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    fitjewess
    Participant

    Hi all!

    I’m excited to be hosting an AMA right here over the next week, and I thought it might be a good idea to introduce myself before we get all official and serious… (Just kidding, I’m all about mixing the intense stuff with some lightheartedness 😉

    I’m Sara Kupfer, and my favorite sport growing up was sitting on the couch with a really good book, munching on carrot sticks while wishing they were potato chips. Today, I empower orthodox Jewish women to increase strength, energy and confidence through body positive and weight neutral health. (Follow me on Instagram @fitjewess for insight, tips and more of how this can help you.)

    Beginning at age twelve, for over a decade, I jumped from one diet to the next, desperately hoping that the next one I’d try would be the last one I’d need in an attempt to satisfy someone else’s vision of how my body should look. And with every fad diet I tried, every new meal plan, every lifestyle change, I’d find myself gaining back more weight than I lost and wondering why I was able to achieve my goals in every area of life other than this one.

    Several years ago, I read an article about CrossFit and, intrigued by the idea of weightlifting, I decided to give it a try. And I fell head over heels in love with the feel of cold iron in my hands.

    Suddenly, instead of being weak and slow and kinda feeling like a lump on a log, I was discovering how incredibly capable my body is, and how good that feels. As I explored physical movement in a way that I enjoyed, that empowered me, I realized that I wanted to offer other orthodox women this same experience.

    I laughed at myself when I made that decision. Here I was, the kid who was always chosen last for dodgeball, whom you couldn’t pay to go to the gym… becoming a fitness coach. But hey, stranger things have happened.

    So I completed by CrossFit L1 certification, founded Fit Jewess, and began coaching clients one-on-one and offering small group training, still on the lookout for that one magical diet that would allow me to sustainably keep the weight off, and allow me to offer the same promise to my clients.

    But it wasn’t meant to be. In fact, my very first client was the one who introduced me to Intuitive Eating, and with time, it served as the entryway to the world of Health At Every Size, Body Positivity and weight neutrality.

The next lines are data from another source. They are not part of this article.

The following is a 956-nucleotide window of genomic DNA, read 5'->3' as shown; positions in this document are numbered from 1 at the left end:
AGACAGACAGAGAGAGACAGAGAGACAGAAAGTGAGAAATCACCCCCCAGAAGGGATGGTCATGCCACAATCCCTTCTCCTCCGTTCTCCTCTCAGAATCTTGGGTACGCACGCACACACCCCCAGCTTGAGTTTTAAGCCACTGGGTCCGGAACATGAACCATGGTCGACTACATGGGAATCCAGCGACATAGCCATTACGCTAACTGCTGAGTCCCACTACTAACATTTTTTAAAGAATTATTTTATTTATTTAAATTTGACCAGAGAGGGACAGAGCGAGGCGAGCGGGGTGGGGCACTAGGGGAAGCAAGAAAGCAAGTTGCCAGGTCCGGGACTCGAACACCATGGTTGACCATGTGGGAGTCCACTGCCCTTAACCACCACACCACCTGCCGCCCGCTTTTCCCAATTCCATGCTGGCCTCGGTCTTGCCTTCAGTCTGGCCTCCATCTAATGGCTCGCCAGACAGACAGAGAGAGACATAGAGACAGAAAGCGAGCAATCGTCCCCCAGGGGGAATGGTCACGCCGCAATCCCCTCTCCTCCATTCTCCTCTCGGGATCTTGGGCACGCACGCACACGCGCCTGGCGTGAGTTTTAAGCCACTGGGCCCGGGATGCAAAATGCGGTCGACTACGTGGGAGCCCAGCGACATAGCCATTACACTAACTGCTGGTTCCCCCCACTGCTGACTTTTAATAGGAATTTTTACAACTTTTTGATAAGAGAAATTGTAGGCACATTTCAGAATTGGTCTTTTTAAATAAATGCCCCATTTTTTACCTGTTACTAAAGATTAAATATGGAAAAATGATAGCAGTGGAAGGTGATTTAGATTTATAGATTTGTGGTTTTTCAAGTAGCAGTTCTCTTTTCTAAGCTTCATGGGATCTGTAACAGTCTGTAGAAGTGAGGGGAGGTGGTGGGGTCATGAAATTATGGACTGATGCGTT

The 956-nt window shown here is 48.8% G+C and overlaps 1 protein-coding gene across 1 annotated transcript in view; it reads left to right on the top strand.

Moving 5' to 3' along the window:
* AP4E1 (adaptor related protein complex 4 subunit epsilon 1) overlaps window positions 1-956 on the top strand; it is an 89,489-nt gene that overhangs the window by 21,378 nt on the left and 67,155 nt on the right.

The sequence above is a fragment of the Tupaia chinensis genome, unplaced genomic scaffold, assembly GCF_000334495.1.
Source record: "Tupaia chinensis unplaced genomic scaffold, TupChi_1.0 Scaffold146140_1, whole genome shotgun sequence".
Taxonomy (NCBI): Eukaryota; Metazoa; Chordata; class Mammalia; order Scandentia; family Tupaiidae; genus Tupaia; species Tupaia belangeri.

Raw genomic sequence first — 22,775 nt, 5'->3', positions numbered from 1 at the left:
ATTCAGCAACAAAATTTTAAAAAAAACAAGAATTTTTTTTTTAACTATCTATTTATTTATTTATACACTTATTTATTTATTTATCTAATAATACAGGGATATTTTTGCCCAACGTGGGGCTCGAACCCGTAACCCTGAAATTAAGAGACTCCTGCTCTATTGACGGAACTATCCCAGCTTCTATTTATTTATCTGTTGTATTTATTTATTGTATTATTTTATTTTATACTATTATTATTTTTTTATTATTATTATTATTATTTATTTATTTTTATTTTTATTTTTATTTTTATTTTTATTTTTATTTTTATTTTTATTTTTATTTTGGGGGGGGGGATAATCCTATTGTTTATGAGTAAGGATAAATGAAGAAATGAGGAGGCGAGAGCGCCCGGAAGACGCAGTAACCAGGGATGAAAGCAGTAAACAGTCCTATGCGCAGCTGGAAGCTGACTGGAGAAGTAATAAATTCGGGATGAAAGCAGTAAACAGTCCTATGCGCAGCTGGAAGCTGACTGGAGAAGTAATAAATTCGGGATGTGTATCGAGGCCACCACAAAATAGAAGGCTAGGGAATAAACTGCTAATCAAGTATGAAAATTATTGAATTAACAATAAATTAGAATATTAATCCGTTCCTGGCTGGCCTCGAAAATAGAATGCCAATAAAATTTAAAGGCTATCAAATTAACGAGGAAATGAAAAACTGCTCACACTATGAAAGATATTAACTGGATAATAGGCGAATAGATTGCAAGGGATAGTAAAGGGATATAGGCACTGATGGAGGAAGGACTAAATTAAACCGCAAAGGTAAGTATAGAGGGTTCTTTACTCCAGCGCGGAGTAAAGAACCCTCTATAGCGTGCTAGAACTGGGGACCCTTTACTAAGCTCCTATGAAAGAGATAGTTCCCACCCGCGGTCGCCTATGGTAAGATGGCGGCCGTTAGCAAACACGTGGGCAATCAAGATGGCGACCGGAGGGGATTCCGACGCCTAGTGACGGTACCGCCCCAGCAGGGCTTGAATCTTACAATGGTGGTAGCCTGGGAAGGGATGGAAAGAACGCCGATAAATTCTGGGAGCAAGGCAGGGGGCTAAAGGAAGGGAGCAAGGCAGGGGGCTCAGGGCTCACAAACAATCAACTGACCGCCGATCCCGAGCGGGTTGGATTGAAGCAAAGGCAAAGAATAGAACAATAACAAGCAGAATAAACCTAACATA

And, for the first time in my life, I truly realized that my body does not define my value or worth, and that all the limitations I had put on myself in the past were not because of my weight, they were because of society’s beliefs about my weight.

    I continued exploring the body positive, weight neutral realm, educating myself and reaching out to colleagues and mentors for guidance and support.

    I learned why all those diets never worked, why focusing on healthy instead of weight is significantly more logical, and the nuance between body image affecting women of all sizes versus fat discrimination being exclusive to those who are not thin.

    I became a HAES advocate and body positive activist in the orthodox community, and began speaking internationally.

    A big part of my personal journey, of standing up to our societal norms, of challenging the status quo, was due to my experience as a single woman in a larger body dating in a community that values thinness when it comes to matchmaking.

    I have been told over and over again that “I have the perfect guy for you, but he’s looking for someone thin,” or “It’d be so much easier to set you up if you just lost twenty pounds,” or “You’re beautiful… but you’d be even more beautiful if you were thinner.”

    And here’s the thing: He is not the perfect guy for me if he needs someone thinner. And setting me up if I was twenty pounds less would in fact be easier, but I’m not looking for more dates, just one marriage. And I don’t believe in dieting (read: torturing myself) in order to serve someone else’s beauty standards.

    So first, I ditched dieting. Then, I strengthened my emunah in the belief that G-d is the Master Matchmaker, and that He’s had my future husband picked out for me right from the very start, that He knows my address, and that He’ll send Mr. Right my way at the appropriate time.